Blog

Through the Rare Project we introduce you to the people behind their rare conditions.

Izzy

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As a parent her diagnosis destroyed me and it still does every day... You’ve got to dust yourself down and think ok we can either let this destroy us or we can live as best a life as we can and that’s what we decided to do.

Izzy has Pitt-Hopkins syndrome, she’s 8 years old and was diagnosed just before her 2nd birthday.  Initially when she was born we didn’t think there was any problems with her but then as she became a little bit older, towards her 1st birthday, it was as if sometimes she was a bit vague and the lights were on but nobody was home.  She wasn’t quite understanding things as her brother did.  I took her to the paediatrician and he felt that there was a slight developmental delay but I think at that point that I knew there was something a bit more than that.

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Typically people with Pitt Hopkins syndrome have global developmental delay, absence of speech and they can have dysmorphic features like a wide nose, deep set eyes and low set ears.  Izzy also has problems with her balance.  Quite often children with the condition have seizures, hyperventilation and apnea but luckily at the moment Izzy doesn’t have those symptoms. 
The blood test for Pitt-Hopkins has only been around since 2007, so there are very few children or young adults diagnosed with Pitt-Hopkins.  We’re sure there are probably more out there but because the blood test is so new the numbers are relatively low.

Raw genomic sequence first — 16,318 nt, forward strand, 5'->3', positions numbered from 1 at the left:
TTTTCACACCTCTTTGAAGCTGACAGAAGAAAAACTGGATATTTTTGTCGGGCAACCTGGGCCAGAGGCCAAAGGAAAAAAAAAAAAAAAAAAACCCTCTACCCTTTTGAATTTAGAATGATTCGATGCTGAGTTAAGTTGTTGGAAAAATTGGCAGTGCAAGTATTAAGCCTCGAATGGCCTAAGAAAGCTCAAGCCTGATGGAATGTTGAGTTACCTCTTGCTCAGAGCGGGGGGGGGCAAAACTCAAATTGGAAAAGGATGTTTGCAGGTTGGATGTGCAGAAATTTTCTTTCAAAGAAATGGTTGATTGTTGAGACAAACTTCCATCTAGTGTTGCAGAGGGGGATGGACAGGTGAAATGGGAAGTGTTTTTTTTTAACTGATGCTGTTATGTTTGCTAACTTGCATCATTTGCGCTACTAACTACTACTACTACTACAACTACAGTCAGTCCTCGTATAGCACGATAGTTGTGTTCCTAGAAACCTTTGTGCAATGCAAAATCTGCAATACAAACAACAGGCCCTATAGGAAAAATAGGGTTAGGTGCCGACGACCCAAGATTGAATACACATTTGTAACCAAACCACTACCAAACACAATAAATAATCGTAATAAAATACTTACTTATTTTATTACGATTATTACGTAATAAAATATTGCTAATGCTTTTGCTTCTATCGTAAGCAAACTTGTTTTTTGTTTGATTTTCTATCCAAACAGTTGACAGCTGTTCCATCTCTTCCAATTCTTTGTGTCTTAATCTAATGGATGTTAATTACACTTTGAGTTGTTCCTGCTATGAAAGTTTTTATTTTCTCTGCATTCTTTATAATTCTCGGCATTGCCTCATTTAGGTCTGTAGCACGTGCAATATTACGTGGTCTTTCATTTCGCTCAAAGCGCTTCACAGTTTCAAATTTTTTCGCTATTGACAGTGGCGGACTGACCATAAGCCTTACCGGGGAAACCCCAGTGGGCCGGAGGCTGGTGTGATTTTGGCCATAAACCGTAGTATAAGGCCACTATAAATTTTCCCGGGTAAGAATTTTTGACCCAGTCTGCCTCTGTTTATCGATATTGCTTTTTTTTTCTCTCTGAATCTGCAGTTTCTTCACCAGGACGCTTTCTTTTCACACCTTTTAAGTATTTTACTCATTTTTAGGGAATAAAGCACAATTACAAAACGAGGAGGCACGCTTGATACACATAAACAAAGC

Izzy is a beautiful little girl and she’s very happy, most of the time.  She can get quite anxious and frightened about things as I think she has a lot of sensory processing problems.  The biggest challenge she has is communication.  What I wouldn’t give to have a conversation with her.  I know what she wants most of the time and she makes herself understood.  She loves life.  She’s luckily, blissfully unaware of the challenges that she faces and that’s a good thing for her really.

As a parent her diagnosis destroyed me and it still does every day.  There was a time when we were in a very bad place, but you’ve got to dust yourself down and think ok we can either let this destroy us or we can live as best a life as we can and that’s what we decided to do.  We make the best of it every day and make the most of her life.

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Having an ultra rare condition makes everything that bit more difficult.  If you go for any sort of medical help, whether it be therapists or doctors, usually we end up as the specialists.  I’m involved in Pitt-Hopkins UK and we all try and support one another.

Awareness is really important.  Life’s not perfect, everybody’s different and I try and instil that into my son as well.  He asks me sometimes, why does my sister do this, why does my sister do that, and I try to explain to him that everybody’s different.  Difference is good, that’s what makes us ourselves and are individual people.    

It can be very difficult for siblings.  I had the children very close together because I wanted them to be strong brothers and sisters.  The plan did work and didn’t work, obviously they’ve still got each other, I know that, but it’s an awful lot of responsibility for Thomas.  He’s only 21 months older than her but I feel he’s had to grow up slightly quicker than I’d have liked him to. 

For more information or support please visit www.pithopkins.org.uk.

If you wish to discuss this project or reproduce any images or story, please contact ceri@samebutdifferentcic.org.uk.  The photographer on this project is Ceridwen Hughes (www.ceridwenhughes.com)

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